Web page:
Garfield eyes tighter traffic enforcement

The new year ushered in a new approach to traffic enforcement in Garfield County, raising hopes of increased attention being given to energy-industry vehicles.

Just how much those hopes will be fulfilled remains unclear.

The Garfield County Commission adopted the Colorado Department of Transportation’s model traffic code. Sheriff’s Department spokeswoman Tanny McGinnis said the big change is that revenue from tickets, except for infractions along state highways, now will come back to the county’s general fund. Previously, they went to the state.

The new code will let the county enforce laws it previously couldn’t, such as parking and abandoned-vehicle laws.

The code’s adoption has raised expectations, including among energy companies, that the Garfield County Sheriff’s Department will play a larger role in dealing with gas field traffic concerns, such as speeding by energy contractors.

Susan Alvillar, spokeswoman for Williams Production RMT, said Sheriff Lou Vallario previously has said the code’s passage would help in this regard.

Energy companies have worked to address the concerns themselves, including by contributing money to pay off-duty sheriff’s deputies and Colorado State Patrol officers to catch contractors who violate traffic laws.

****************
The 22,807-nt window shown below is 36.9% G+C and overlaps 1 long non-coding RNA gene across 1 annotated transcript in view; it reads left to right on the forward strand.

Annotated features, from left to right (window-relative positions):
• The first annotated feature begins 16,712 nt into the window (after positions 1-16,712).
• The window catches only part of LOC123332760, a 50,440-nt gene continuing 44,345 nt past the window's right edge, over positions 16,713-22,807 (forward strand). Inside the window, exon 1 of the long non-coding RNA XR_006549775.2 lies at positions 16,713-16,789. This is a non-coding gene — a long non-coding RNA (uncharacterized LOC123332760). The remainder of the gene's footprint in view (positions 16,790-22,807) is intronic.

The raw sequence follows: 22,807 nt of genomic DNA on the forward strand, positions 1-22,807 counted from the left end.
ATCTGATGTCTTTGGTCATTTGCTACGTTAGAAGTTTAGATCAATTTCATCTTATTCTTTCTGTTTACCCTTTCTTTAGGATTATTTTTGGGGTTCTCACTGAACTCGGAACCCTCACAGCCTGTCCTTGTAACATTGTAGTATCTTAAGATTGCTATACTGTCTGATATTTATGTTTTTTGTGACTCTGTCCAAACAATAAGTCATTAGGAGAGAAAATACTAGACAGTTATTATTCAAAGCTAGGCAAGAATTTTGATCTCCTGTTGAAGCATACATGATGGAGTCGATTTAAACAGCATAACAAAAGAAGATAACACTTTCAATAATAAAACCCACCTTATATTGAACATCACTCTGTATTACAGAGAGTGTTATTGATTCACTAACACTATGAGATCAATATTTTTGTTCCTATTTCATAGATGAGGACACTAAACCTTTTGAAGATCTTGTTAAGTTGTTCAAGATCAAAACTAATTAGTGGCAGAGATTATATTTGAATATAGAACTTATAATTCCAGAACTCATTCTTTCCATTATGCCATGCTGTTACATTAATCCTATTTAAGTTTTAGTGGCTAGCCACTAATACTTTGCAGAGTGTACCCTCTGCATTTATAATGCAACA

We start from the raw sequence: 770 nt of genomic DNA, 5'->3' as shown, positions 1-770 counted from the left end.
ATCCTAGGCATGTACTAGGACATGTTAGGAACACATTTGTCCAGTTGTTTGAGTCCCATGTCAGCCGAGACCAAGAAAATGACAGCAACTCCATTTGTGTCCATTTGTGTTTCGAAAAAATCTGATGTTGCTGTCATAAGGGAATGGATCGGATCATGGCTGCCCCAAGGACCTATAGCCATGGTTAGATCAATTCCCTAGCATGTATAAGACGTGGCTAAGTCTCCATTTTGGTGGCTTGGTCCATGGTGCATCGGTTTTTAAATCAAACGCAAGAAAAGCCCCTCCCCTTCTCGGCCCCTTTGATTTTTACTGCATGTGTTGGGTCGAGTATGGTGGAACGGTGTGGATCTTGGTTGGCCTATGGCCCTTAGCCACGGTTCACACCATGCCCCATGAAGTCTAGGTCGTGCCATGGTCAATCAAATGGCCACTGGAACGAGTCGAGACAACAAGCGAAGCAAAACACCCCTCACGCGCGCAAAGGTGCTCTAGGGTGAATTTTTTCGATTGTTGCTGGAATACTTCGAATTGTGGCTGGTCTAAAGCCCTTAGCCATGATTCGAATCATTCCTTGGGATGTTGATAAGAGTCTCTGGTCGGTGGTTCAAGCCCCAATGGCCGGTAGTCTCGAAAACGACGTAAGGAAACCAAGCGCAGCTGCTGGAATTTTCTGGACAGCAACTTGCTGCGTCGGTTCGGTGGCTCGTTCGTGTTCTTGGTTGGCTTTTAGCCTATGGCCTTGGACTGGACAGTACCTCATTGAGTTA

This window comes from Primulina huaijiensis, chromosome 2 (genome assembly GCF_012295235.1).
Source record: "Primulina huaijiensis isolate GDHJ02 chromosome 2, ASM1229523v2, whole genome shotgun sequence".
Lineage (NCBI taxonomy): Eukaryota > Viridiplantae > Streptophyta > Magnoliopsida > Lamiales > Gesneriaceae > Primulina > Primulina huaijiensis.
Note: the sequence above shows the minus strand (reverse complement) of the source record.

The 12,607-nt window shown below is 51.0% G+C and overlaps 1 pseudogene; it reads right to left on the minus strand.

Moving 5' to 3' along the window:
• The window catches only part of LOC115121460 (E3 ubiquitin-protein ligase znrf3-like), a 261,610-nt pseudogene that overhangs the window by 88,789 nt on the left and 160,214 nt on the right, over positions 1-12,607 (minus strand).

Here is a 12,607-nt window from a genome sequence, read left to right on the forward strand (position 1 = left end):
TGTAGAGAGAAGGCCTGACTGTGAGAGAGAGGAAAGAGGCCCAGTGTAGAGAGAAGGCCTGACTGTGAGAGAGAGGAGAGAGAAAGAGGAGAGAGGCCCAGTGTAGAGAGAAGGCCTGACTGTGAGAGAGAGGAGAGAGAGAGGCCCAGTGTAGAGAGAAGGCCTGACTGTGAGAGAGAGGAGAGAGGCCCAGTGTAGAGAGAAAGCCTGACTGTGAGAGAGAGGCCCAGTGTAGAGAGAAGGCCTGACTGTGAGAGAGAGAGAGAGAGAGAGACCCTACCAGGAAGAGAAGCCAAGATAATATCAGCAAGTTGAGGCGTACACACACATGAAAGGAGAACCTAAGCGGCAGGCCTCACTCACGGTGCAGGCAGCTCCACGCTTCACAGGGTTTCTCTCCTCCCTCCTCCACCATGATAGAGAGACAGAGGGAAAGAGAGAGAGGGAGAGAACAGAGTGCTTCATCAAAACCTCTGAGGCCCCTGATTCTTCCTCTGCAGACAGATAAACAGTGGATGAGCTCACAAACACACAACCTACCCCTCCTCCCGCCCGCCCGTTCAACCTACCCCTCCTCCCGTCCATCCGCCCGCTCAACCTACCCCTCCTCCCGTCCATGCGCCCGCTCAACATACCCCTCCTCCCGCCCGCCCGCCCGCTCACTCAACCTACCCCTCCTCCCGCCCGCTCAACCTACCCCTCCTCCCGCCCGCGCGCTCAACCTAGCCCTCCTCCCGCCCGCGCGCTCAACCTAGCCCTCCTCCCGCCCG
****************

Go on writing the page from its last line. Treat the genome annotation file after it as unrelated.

Alvillar said energy companies can chastise contractors, track down violators and take other steps to encourage them to abide by the law, but nothing gets their attention like law enforcement officers.

However, McGinnis and Kurt Conrad, the Sheriff’s Department patrol commander, said they weren’t aware of the traffic code being passed with increased energy-contractor enforcement in mind. Conrad said deputies already can write speeding tickets in area gas fields.

Vallario could not be reached for comment.

County Commissioner John Martin said the point of the code’s passage was to deal with the parking issues in unincorporated residential areas.

Assistant Garfield County Attorney Cassie Coleman said the code will allow the county to better deal with vehicle height and weight issues, such as those that can arise with energy-contractor vehicles. The county will have the option of buying a scale and getting someone certified to weigh vehicles. Now it must ask the Colorado Department of Transportation to enforce weight laws.

“CDOT doesn’t have a lot of guys just waiting to run around the state with a scale,” Coleman said.

Leslie Robinson, of the Grand Valley Citizens Alliance, said she would be disappointed if the new code doesn’t deal with the concerns of drilling-field residents. She said they have had trouble getting an answer about whether the Sheriff’s Department or State Patrol should be dealing with infractions, and her hope is that residents now will know whom to call and who should investigate problems.


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